This NYC Penthouse Atop the World’s Tallest Residential Building Lists for a Record-Breaking $250 Million

The three-story condo with sweeping views of the city is priced at $15,000 per square foot.

Central Park Tower made headlines when it reached a dizzying height of 1,550 feet in 2019, becoming the world’s tallest residential condominium. Now it wants the record for most expensive home ever sold in the US, too.

Set atop the mega-tower on Billionaires’ Row, the building’s three-story penthouse is about to hit the market for $250 million. If sold it would surpass the $238 million billionaire Ken Griffin paid in January 2019 for his condo at nearby 220 Central Park South. When it officially lists on September 19, it will become the most expensive home in the country right now, according to Zillow; surpassing media mogul Michael Eisner’s oceanfront estate in California that listed for $225 million less last month. 

Views of the Big Apple from inside the listing’s Grand Salon living room. Evan Joseph

The triplex spans floors 129 through 131 with 17,545 square feet of interior living space. The property has seven bedrooms, eight bathrooms and two spacious kitchens along with 30-foot tall ceilings, floor-to-ceiling windows and three powder rooms. There’s even a sculptural spiral staircase in the home that connects all three floors. 

President and founder of Extell Development Gary Barnett, whose company is behind Central Park Tower, tells The Wall Street Journal in statement that the upper floor of the home is configured as a private ballroom or entertainment space. But best of all, perhaps, is that you’ll have unobstructed views of Central Park, as well as the Hudson and East rivers from the penthouse’s 1,433-square-foot terrace that includes glittering cityscape views at night.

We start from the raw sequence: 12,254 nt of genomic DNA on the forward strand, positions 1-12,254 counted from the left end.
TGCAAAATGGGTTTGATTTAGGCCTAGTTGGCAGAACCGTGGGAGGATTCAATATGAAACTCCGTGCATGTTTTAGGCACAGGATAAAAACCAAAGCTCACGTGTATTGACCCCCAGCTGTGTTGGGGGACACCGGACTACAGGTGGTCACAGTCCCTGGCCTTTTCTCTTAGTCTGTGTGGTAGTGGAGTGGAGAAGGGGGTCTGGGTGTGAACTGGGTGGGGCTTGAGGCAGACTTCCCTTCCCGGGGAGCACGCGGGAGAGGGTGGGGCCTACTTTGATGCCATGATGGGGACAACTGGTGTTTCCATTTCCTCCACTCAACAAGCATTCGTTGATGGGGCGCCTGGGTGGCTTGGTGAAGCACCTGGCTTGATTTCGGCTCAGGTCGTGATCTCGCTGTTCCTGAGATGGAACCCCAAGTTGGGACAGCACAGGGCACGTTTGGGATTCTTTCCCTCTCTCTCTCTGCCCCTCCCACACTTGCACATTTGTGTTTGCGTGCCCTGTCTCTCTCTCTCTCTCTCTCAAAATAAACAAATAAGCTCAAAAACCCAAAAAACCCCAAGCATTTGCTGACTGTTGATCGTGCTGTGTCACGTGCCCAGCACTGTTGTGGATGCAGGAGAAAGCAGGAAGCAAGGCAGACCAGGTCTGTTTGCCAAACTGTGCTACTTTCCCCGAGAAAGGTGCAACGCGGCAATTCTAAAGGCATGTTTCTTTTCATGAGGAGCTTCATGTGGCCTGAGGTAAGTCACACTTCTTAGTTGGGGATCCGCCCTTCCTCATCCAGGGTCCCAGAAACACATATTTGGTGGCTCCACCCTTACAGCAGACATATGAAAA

Barnett claims he wanted to wait for construction to wrap on the tower before listing the penthouse. The developer also admits that $250 million is an ambitious pricetag, but argues that it is also a bargain at about $15,000 a square foot. He claims the figures are comparable to what buyers have paid for homes at Vornado Realty Trust’s 220 Central Park South. Barnett also cites 432 Park Avenue, as another example, where a penthouse in the building was marketed for more than $20,000 a square foot but didn’t have a private outdoor space. 

The winding staircase that connects you to all three floors of the penthouse. Evan Joseph

His company, Extell, is now aiming to tap into a submarket for $100 million-plus homes, says WSJ. A string of nine-figure deals from New York to Malibu were reportedly closed within the past two years that alludes to growth in the sector. Experts, however, are saying those deals seem detached from the realities of the broader US housing market, which has faltered slightly due to inflation, rising interest rates and worries of a recession. 

Alternatively, listing agent Ryan Serhant offers another perspective on the market and today’s “nine-figure club” of buyers. “The uber-wealthy are looking for places to diversify assets,” he says. “And real estate has become one of the most popular and sought-after mega-assets. The levels have exploded.”

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